Co-Operative Organizations

Co-Operative Organizations

You are aware of the importance of co-operation and team spirit in every sphere of life. One form of business organization which truly practices co-operative efforts is Co-operative organizations.
The Co-operative organizations are formed on the basis of equality for the promotion and furtherance of common economic interest.
The International Labour Organisation had defined a Cooperative organization as “an association of persons who have voluntarily jointed together to achieve a common economic end through the formation of a democratically controlled organization, making equal contributions to the capital required and accepting a fair share of risks and benefits of the undertaking”.
Service, Co-operative joint action and Self-help are the essence of a co-operative organization. Co-operative Societies must have at least ten members and must be registered under Cooperative Societies Act’. Examples of Co-operative organizations are Credit Co-operative societies, Consumers’ Cooperative organizations, Producers’ Co-operative organisations .

Advantage

1. This is a democratic and secular form of business organisation. Poor and Persons of limited means can improve their economic conditions
2. Co-operative organizations remove the evils of monopoly and concentration of wealth and power
3. The liability can be limited and separate legal status may be enjoyed.
4. Privileges and exemptions in the form of tax concessions, lower stamp duty etc., are accorded to this form of business organisations.

Disadvantage

1. Co-operative organizations can not raise capital for large scale operations
2. Since the very basis is democratic way of managing, business secrecy can not be maintained.

Public Enterprises

Public enterprises aim at public service in the public utility areas. They are expected to stabilize the supplies of essentials. The strategic and basic industries are taken care by Government only.
Public sectors are there in the industrial line to have rapid and balanced economic development. I am sure that you would be able to imagine the evils, if only non-governmental organizations whose aim is only profit maximization, are there.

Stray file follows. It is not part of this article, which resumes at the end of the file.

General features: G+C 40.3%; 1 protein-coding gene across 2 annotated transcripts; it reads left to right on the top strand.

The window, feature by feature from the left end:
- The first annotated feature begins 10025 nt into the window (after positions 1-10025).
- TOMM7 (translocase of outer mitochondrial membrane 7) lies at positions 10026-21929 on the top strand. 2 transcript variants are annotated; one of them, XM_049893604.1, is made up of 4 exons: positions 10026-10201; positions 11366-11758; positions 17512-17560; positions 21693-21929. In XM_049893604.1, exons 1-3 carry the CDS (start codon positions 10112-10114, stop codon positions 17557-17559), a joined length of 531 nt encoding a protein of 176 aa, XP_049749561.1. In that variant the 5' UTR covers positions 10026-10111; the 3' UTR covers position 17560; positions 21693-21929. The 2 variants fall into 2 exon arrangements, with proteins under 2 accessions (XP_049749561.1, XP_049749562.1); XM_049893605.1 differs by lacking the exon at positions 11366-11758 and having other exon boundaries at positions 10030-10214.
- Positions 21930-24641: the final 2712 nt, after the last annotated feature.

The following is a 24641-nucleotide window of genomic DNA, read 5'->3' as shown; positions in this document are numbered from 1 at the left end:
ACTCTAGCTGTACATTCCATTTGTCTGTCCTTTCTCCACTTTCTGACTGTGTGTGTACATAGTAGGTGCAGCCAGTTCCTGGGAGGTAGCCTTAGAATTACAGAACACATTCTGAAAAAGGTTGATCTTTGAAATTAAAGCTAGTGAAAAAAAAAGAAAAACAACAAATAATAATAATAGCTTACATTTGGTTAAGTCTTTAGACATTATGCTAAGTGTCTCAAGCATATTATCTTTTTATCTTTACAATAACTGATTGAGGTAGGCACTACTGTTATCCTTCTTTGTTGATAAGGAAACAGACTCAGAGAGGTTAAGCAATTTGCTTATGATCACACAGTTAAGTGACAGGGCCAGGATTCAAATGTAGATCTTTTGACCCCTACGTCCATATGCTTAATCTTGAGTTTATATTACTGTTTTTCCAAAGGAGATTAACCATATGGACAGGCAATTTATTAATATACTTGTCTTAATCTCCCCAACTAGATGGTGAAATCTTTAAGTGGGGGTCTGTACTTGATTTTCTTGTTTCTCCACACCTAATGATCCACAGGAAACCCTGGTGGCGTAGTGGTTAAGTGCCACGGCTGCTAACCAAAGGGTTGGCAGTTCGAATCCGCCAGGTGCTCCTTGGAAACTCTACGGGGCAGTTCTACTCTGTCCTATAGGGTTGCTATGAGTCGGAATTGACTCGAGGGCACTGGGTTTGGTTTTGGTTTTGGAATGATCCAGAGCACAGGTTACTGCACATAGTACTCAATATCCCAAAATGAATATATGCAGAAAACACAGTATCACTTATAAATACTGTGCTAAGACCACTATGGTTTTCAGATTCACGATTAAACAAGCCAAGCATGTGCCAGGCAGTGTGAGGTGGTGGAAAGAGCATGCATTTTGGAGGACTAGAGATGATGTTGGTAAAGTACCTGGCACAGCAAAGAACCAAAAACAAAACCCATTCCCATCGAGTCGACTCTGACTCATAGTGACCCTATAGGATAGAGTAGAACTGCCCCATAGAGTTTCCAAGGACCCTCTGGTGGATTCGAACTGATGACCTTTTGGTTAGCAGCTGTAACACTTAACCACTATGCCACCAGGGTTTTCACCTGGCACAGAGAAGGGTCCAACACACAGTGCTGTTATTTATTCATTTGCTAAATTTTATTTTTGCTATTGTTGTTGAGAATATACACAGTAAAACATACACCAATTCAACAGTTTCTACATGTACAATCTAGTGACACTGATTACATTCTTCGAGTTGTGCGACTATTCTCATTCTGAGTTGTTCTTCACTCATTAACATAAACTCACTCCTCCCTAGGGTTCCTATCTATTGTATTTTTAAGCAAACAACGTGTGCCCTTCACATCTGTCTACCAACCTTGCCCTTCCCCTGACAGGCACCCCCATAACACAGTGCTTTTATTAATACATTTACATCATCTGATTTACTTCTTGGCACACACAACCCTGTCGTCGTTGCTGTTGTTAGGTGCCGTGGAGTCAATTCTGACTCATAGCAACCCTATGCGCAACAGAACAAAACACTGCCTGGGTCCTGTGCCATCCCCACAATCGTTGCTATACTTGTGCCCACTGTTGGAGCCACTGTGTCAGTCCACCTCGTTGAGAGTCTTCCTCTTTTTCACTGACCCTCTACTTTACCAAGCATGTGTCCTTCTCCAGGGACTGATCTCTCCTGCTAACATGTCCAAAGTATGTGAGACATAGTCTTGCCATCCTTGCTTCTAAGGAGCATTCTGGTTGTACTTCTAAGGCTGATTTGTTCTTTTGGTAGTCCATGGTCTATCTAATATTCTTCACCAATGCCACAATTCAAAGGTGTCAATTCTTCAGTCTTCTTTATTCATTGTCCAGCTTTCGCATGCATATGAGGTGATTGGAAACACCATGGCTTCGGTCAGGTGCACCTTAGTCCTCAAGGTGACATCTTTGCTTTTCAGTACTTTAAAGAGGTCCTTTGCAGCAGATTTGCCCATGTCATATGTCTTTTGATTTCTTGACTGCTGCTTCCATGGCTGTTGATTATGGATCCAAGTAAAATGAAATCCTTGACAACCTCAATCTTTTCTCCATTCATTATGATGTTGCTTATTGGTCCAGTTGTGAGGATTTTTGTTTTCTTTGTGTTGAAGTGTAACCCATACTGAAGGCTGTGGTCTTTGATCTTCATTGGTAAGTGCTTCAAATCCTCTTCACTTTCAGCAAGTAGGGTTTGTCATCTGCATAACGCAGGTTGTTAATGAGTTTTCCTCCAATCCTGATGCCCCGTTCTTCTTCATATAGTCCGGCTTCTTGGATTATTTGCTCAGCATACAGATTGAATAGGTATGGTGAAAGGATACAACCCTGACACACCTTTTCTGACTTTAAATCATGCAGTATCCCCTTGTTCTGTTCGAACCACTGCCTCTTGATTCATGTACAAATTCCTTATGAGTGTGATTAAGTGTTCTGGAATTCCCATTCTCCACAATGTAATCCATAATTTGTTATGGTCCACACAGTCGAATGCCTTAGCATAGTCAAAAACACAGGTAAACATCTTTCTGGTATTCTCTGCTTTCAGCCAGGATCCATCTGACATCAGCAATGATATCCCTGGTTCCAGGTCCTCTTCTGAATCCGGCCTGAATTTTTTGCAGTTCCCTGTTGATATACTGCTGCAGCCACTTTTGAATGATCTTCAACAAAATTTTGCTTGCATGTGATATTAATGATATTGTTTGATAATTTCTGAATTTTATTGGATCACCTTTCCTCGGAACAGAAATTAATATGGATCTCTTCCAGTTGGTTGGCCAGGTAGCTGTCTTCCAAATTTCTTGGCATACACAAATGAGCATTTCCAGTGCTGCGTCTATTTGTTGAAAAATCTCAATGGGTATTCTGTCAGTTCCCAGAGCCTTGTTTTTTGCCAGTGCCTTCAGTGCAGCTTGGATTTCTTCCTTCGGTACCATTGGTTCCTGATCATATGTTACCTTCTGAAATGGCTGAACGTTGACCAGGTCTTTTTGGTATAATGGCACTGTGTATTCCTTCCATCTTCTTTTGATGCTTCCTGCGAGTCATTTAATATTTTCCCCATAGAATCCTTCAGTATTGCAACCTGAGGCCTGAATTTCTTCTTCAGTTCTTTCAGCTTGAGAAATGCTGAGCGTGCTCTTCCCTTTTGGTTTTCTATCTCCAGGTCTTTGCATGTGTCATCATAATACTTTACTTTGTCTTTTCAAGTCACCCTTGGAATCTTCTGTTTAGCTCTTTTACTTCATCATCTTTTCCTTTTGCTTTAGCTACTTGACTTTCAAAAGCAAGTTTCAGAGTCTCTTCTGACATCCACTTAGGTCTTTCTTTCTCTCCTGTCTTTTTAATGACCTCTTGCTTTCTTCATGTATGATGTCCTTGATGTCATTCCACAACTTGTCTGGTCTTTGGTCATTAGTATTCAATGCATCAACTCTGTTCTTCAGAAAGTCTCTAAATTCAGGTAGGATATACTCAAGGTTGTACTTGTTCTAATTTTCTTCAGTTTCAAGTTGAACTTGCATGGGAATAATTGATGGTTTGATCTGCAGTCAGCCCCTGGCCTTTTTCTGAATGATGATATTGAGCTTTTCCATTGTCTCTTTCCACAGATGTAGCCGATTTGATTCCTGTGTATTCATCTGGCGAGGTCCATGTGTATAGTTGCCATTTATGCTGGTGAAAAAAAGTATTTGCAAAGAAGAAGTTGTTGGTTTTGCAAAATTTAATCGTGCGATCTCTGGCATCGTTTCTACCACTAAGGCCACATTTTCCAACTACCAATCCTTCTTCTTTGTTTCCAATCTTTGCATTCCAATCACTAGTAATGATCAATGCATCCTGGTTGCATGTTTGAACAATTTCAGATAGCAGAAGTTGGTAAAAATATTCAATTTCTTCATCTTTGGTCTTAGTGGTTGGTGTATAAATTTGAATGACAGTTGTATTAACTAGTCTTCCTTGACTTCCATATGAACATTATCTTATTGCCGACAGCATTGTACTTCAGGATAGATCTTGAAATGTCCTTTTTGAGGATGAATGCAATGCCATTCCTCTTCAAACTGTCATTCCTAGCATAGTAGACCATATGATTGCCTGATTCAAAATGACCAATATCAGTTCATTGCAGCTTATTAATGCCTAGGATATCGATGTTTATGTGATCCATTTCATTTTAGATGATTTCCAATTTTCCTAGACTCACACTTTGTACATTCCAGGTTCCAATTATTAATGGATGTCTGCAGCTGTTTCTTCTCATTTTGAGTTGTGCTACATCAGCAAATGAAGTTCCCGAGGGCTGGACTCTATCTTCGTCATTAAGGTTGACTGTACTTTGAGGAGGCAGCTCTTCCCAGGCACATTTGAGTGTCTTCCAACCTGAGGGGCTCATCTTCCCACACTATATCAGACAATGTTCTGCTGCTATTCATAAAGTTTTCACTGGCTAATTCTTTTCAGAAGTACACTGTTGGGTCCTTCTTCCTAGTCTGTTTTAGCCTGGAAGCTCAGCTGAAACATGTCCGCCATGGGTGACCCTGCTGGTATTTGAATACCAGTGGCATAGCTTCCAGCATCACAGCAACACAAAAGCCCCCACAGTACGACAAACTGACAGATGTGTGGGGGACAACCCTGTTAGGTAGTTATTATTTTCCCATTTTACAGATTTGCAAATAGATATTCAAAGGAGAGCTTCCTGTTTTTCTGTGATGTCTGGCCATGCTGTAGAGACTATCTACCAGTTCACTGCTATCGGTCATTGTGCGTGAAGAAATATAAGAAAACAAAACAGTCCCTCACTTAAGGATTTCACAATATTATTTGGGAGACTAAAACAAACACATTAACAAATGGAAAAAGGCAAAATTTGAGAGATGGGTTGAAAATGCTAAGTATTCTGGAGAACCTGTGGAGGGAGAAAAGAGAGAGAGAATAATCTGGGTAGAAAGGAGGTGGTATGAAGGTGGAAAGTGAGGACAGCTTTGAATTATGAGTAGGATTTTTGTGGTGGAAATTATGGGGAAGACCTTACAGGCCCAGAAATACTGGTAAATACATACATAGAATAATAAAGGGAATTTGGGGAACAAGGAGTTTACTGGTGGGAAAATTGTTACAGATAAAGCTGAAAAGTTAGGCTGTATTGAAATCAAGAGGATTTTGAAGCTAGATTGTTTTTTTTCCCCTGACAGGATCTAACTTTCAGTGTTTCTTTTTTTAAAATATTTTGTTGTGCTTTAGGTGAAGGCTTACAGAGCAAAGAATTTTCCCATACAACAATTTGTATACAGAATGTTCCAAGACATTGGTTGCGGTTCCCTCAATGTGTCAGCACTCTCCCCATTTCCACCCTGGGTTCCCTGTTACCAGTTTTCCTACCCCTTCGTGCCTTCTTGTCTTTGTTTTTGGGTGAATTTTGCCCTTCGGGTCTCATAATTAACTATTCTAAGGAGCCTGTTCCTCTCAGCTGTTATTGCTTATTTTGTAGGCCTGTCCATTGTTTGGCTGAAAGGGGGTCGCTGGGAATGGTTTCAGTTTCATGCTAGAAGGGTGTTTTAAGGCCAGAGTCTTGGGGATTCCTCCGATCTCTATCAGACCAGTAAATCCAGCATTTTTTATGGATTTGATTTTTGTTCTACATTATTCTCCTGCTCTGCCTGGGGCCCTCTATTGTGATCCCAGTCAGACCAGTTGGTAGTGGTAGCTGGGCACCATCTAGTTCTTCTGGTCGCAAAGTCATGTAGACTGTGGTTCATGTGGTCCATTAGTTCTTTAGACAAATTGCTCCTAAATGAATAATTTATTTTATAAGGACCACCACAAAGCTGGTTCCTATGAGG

Public Enterprises are managed in the following ways:
1. Government Department
2. Public Corporation
3. Government owned Joint Stock Company
4. Mixed-ownership Corporations
1. Government Department – A separate department in the government manages this form of organization which normally caters to the public utility. Examples of this type of organizations are Post and Telegraph, Broadcasting, Railways and Defence industries etc. The minister in-charge of the particular department controls the enterprise. This form is adopted where secrecy and strict control are needed in the areas like defence and strategic industries.
2. Public Corporation – A public corporation is an artificial legal person created by a special Act which sets out the powers and functions. Public Corporations have financial independence and clear jurisdiction over a specific area, industry or commercial activity. A chosen Governing board manages the affairs of the organization. It enjoys the internal autonomy with no interference from government. Not only its formation is elaborate, any amendment also to be done by amending the Special Act and hence rigid. Public corporations are presently found in insurance, finance, industry, mining, transport, trade etc.
3. Government owned Joint Stock Company – The entire capital or 51 per cent or more of the share capital is owned by the Central and/or State Government. The concerned ministry performs the functions of shareholders and exercises control over the operations of the company. All or majority of the directors are nominated by the Government.
One or few shares are in the name of the officials to take care of legal needs. This form of organization is more autonomous than Public Corporation
4. Mixed ownership corporations – This is a form of partnership between public sector and private sector